Cell Communication

Cell Communication

Ayush Noori | EduSTEM Advanced Biology


EXTENSION
This extension explores the cellular mechanisms of quorum sensing by examining the case study of bioluminescent Vibrio bacteria. To learn more about these bacteria, please see this introductory video by Dr. Bonnie Bassler: https://www.youtube.com/watch?v=LebqwdQSFHE.


Bonnie Bassler’s TED Talk on the subject: https://youtu.be/KXWurAmtf78.


All articles listed below are open access.


Talà A, Delle Side D, Buccolieri G, et al. Exposure to Static Magnetic Field Stimulates Quorum Sensing Circuit in Luminescent Vibrio Strains of the Harveyi Clade. PLoS One. 2014; 9(6): e100825. Published online 2014 Jun 24. doi: 10.1371/journal.pone.0100825 https://www.ncbi.nlm.nih.gov/pmc/articles/PMC4069165/


In their Introduction, this paper provides a thorough summary of the current research on Vibrio bioluminescence.


“In Vibrio spp. bioluminescence is regulated by quorum sensing (QS) [12], the communication circuit that many bacteria use to sense population density and regulate, in a coordinate fashion, a diverse array of physiological activities that are presumably productive only when groups of cells act in concert [13]. QS regulation of Harveyi clade Vibrio spp. is rather complex. These bacteria produce and respond to three autoinducers (AIs): HAI-1 ( N -[β-hydroxybutyryl] homoserine lactone), a species-specific AI [24][25], CAI-1 ([ S ]-3-hydroxytridecan-4-one), a genus-specific signal [16][17], and AI-2 ([2 S ,4 S ]-2-methyl-2,3,3,4-tetrahydroxytetrahydrofuran borate), an interspecies signal [18][20].


HAI-1, CAI-1, and AI-2 are detected by the membrane-bound, two-component sensors LuxN, CqsS, and LuxQ, respectively [21][24]. At low cell density, when the AIs concentrations are low, the sensors act as kinases and transfer phosphate to the histidine phospho-transfer protein LuxU, which in turn, passes the phosphate to the response regulator LuxO [22][26]. Phospho-LuxO, together with sigma 54, activates the expression of the genes encoding five regulatory small RNAs (sRNAs) called Quorum Regulatory RNA 1–5 (Qrr1–5) [27][28]. In conjunction with the RNA chaperone Hfq, the sRNAs destabilize the mRNA encoding the master quorum-sensing regulator LuxR [12]. Because LuxR is required for transcription of the luxCDABE operon, coding for the luciferase and the fatty acid reductase complex, under low-cell-density conditions luminous bacteria produce reduced levels of luminescence that may be below detection. At high cell density, the presence of the AIs converts the sensors from kinases to phosphatases, resulting in dephosphorylation and inactivation of LuxO, no Qrr expression, and stabilization of the luxR mRNA, leading to LuxR production. Thus, under high-cell-density conditions, light is produced.”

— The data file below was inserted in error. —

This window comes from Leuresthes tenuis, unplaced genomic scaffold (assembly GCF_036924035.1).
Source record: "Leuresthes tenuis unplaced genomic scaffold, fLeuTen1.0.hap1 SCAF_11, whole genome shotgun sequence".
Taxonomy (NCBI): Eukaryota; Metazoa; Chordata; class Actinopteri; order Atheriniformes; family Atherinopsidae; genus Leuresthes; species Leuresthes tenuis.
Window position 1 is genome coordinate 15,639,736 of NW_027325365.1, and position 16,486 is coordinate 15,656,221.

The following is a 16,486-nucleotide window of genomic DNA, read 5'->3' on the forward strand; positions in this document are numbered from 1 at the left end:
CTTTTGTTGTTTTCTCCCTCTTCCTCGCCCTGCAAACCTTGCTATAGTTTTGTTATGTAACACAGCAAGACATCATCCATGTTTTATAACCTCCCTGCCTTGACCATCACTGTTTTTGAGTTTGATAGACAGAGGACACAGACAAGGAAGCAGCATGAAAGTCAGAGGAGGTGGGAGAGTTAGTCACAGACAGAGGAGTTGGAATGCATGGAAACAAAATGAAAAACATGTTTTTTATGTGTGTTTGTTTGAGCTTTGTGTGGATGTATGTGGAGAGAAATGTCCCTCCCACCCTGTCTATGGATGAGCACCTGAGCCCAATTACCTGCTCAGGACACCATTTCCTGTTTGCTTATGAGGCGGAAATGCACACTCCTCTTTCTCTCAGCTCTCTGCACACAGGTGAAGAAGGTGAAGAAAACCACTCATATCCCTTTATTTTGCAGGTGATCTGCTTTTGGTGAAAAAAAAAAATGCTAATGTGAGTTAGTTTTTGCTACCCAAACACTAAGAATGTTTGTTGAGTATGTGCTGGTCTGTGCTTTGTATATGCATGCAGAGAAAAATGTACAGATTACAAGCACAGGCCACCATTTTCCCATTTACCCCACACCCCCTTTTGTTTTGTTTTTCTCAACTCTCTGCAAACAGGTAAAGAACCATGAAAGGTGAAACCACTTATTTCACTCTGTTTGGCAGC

Verma SC and Miyashiro T. Quorum Sensing in the Squid - Vibrio Symbiosis. Int J Mol Sci. 2013 Aug; 14(8): 16386–16401. Published online 2013 Aug 7. doi: 10.3390/ijms140816386
https://www.ncbi.nlm.nih.gov/pmc/articles/PMC3759917/


Verma and Miyashiro expand upon the specifics of the symbiotic relationship between Vibrio bacteria and the Hawaiian bobtail squid, Euprymna scolopes . “The symbiosis is established when V. fischeri cells migrate via flagella-based motility from the surrounding seawater into a specialized structure injuvenile squid called the light organ. The cells grow to high cell densities within the light organ where the infection persists over the lifetime of the animal. A hallmark of a successful symbiosis is the luminescence produced by V. fischeri that camouflages the squid at night by eliminating its shadow within the water column.”